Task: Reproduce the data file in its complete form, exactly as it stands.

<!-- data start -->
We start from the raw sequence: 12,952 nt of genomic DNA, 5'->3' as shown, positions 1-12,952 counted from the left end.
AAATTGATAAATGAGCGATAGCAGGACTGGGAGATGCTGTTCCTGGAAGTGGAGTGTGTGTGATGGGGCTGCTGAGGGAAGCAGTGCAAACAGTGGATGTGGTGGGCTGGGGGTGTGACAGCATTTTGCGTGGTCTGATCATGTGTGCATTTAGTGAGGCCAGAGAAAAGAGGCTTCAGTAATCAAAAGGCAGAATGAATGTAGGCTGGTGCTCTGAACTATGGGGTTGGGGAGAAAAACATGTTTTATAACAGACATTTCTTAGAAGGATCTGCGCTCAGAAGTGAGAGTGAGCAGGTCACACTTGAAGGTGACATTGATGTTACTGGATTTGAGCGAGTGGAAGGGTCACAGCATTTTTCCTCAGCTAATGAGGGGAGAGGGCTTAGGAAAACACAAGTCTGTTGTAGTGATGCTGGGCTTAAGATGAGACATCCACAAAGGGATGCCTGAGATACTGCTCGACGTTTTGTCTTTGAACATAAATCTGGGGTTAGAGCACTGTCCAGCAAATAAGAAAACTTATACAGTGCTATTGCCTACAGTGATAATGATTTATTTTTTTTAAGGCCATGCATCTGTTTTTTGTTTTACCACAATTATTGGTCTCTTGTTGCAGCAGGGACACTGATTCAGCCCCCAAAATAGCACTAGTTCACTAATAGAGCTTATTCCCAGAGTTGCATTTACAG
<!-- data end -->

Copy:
We start from the raw sequence: 12,952 nt of genomic DNA, 5'->3' as shown, positions 1-12,952 counted from the left end.
AAATTGATAAATGAGCGATAGCAGGACTGGGAGATGCTGTTCCTGGAAGTGGAGTGTGTGTGATGGGGCTGCTGAGGGAAGCAGTGCAAACAGTGGATGTGGTGGGCTGGGGGTGTGACAGCATTTTGCGTGGTCTGATCATGTGTGCATTTAGTGAGGCCAGAGAAAAGAGGCTTCAGTAATCAAAAGGCAGAATGAATGTAGGCTGGTGCTCTGAACTATGGGGTTGGGGAGAAAAACATGTTTTATAACAGACATTTCTTAGAAGGATCTGCGCTCAGAAGTGAGAGTGAGCAGGTCACACTTGAAGGTGACATTGATGTTACTGGATTTGAGCGAGTGGAAGGGTCACAGCATTTTTCCTCAGCTAATGAGGGGAGAGGGCTTAGGAAAACACAAGTCTGTTGTAGTGATGCTGGGCTTAAGATGAGACATCCACAAAGGGATGCCTGAGATACTGCTCGACGTTTTGTCTTTGAACATAAATCTGGGGTTAGAGCACTGTCCAGCAAATAAGAAAACTTATACAGTGCTATTGCCTACAGTGATAATGATTTATTTTTTTTAAGGCCATGCATCTGTTTTTTGTTTTACCACAATTATTGGTCTCTTGTTGCAGCAGGGACACTGATTCAGCCCCCAAAATAGCACTAGTTCACTAATAGAGCTTATTCCCAGAGTTGCATTTACAG